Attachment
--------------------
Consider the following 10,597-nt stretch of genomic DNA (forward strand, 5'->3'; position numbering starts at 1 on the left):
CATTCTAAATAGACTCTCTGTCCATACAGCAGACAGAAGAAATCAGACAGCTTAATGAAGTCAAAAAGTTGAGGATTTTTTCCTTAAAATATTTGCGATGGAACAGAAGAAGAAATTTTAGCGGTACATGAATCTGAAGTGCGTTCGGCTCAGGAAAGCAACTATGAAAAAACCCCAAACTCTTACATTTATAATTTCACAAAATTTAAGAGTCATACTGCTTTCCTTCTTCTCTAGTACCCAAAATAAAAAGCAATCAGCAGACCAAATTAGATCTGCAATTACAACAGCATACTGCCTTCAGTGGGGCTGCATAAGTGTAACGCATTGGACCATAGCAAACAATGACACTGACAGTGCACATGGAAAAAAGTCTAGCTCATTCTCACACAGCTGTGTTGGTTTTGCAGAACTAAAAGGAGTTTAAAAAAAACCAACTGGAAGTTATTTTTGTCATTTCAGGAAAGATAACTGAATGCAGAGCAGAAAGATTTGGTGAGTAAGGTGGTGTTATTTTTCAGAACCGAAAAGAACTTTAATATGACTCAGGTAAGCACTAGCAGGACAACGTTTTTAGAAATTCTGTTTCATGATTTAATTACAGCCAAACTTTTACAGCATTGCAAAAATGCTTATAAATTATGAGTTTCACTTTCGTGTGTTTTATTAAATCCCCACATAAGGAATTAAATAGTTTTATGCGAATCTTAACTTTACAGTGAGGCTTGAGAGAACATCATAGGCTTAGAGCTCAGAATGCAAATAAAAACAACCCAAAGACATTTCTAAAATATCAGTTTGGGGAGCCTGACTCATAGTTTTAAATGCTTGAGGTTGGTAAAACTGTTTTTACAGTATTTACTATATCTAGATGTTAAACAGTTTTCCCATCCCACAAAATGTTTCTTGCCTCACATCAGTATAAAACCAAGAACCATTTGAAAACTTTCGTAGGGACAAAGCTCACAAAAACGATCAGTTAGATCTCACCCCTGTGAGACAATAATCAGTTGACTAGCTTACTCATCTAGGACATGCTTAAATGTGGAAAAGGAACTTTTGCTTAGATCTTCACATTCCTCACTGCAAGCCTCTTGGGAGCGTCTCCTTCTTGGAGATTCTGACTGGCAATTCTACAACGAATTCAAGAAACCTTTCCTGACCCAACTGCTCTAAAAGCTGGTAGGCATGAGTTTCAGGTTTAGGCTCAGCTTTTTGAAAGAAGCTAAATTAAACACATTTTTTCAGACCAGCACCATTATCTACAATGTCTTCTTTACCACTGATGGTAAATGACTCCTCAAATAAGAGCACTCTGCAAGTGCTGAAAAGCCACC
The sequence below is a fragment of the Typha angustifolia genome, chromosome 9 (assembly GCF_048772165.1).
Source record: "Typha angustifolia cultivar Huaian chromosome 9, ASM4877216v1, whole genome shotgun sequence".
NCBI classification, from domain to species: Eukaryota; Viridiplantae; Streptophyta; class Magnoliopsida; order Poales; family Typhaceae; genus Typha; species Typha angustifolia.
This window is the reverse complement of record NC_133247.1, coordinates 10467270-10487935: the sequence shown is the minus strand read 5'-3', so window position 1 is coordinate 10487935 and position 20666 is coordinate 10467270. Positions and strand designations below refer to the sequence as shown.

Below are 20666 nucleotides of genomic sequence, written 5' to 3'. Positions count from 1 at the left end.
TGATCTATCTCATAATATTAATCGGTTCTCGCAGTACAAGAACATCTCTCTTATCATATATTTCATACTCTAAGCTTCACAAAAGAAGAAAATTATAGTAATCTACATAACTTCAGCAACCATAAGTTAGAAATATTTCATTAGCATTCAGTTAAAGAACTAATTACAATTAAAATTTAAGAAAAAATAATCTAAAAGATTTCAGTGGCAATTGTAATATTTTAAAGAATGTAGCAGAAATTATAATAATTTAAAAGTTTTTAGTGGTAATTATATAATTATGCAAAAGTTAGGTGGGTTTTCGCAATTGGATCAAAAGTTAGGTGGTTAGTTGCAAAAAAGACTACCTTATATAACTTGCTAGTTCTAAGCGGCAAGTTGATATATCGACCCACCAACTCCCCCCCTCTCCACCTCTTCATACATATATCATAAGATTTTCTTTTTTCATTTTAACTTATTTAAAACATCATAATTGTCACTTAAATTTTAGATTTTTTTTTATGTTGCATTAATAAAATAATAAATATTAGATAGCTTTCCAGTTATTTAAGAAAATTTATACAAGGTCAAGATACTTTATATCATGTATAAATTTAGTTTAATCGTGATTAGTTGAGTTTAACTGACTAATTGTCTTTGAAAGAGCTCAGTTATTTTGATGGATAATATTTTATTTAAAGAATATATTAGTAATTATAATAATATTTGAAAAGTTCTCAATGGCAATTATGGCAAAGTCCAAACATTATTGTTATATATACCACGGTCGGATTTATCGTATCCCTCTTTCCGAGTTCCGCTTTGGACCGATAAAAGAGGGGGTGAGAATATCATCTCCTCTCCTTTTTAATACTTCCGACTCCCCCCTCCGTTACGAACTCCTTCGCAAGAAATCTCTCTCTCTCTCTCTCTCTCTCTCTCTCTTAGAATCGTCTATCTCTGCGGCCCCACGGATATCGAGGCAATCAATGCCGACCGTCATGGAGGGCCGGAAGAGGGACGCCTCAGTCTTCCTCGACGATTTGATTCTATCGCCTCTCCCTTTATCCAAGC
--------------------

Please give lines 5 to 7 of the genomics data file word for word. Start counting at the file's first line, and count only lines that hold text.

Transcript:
NCBI classification, from domain to species: Eukaryota; Viridiplantae; Streptophyta; class Magnoliopsida; order Poales; family Typhaceae; genus Typha; species Typha angustifolia.
This window is the reverse complement of record NC_133247.1, coordinates 10467270-10487935: the sequence shown is the minus strand read 5'-3', so window position 1 is coordinate 10487935 and position 20666 is coordinate 10467270. Positions and strand designations below refer to the sequence as shown.

Below are 20666 nucleotides of genomic sequence, written 5' to 3'. Positions count from 1 at the left end.